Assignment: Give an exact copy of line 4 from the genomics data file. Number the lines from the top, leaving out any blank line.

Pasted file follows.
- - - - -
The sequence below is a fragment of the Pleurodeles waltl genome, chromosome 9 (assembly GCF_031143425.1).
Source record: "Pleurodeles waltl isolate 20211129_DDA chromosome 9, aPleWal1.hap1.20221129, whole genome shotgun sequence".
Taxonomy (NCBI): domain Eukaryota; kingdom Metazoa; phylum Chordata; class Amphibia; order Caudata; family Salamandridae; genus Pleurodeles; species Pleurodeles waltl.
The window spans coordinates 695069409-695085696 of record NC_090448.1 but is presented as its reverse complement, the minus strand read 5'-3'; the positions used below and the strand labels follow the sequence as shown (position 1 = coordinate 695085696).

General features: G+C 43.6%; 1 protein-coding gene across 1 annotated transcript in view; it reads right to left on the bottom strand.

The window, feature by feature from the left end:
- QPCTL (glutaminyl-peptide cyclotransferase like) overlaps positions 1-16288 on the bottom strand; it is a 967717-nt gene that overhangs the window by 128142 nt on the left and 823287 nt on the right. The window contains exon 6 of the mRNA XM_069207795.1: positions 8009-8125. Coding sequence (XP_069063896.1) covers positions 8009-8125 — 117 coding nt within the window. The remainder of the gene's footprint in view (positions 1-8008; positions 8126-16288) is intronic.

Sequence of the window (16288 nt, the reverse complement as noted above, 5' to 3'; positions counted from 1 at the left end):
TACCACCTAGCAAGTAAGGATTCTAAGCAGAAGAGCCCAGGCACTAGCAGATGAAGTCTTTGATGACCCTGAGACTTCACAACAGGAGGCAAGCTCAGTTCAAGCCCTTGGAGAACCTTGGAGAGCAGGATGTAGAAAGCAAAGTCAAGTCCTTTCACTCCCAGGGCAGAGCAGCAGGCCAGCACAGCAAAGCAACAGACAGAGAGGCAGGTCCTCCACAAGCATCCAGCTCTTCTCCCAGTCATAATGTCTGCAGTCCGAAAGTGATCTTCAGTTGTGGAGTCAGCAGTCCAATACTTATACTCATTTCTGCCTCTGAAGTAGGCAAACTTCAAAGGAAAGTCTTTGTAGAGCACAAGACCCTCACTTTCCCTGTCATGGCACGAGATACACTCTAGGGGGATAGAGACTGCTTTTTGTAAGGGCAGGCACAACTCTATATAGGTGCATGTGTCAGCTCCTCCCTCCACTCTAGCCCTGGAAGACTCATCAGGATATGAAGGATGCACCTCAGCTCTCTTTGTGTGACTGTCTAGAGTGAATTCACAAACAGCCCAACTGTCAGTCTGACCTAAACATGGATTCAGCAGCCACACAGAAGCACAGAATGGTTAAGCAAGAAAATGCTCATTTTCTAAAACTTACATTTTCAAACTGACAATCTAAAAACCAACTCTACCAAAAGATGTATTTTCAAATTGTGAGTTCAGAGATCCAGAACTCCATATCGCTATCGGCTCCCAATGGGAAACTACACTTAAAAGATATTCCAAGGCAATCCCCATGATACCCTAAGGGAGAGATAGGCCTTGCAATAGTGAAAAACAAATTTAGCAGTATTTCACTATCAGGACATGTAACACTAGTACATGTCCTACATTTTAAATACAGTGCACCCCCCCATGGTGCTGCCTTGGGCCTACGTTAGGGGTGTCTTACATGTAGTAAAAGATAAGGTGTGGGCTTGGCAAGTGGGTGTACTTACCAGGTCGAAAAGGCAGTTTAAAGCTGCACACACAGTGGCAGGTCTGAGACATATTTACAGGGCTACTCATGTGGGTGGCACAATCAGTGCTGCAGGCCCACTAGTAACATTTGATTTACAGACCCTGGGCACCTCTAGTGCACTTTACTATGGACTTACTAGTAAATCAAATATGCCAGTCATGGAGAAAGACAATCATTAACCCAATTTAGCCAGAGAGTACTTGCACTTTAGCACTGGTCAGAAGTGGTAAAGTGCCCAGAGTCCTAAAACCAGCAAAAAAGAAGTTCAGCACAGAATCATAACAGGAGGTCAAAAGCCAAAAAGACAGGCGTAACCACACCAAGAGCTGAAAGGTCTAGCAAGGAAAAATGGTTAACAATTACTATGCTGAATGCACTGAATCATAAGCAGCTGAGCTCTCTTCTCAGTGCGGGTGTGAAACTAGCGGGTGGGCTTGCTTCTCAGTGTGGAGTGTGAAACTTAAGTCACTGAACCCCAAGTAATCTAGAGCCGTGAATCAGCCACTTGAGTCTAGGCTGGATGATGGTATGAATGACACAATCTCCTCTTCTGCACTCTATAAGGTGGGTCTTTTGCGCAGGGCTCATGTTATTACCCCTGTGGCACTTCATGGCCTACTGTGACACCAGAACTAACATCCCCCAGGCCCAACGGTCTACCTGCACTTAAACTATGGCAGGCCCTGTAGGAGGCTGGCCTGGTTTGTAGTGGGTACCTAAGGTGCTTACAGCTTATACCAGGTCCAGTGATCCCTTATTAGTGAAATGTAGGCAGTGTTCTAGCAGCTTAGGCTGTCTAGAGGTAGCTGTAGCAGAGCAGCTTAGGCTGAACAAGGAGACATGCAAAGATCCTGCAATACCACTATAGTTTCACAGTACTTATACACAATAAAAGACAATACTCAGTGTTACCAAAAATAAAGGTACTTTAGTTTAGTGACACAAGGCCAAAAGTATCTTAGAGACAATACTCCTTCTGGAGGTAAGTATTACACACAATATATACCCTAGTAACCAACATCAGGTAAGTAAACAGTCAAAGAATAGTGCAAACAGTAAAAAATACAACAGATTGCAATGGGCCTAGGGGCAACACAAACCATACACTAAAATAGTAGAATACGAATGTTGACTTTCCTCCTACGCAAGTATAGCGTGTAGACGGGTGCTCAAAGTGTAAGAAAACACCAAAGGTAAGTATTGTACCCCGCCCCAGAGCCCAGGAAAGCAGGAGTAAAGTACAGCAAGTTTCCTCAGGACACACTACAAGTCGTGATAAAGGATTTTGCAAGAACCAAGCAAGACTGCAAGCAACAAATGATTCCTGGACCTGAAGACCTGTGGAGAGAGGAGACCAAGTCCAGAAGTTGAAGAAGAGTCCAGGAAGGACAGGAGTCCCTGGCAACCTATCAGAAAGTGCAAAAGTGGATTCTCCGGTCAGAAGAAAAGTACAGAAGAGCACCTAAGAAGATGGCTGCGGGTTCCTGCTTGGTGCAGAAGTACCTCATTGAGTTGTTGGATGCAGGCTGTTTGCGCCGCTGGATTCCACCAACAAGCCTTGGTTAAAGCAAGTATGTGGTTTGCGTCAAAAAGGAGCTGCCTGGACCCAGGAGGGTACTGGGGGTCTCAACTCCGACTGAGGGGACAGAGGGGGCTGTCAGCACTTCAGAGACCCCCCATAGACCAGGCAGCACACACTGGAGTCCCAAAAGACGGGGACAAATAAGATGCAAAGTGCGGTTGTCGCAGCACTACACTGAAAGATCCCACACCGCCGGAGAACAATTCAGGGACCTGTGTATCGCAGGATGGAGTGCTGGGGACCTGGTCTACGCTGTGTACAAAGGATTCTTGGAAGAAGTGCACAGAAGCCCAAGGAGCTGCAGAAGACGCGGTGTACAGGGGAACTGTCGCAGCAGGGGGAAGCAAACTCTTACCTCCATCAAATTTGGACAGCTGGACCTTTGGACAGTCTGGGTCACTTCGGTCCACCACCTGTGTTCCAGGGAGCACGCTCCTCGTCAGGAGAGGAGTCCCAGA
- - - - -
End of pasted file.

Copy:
The window spans coordinates 695069409-695085696 of record NC_090448.1 but is presented as its reverse complement, the minus strand read 5'-3'; the positions used below and the strand labels follow the sequence as shown (position 1 = coordinate 695085696).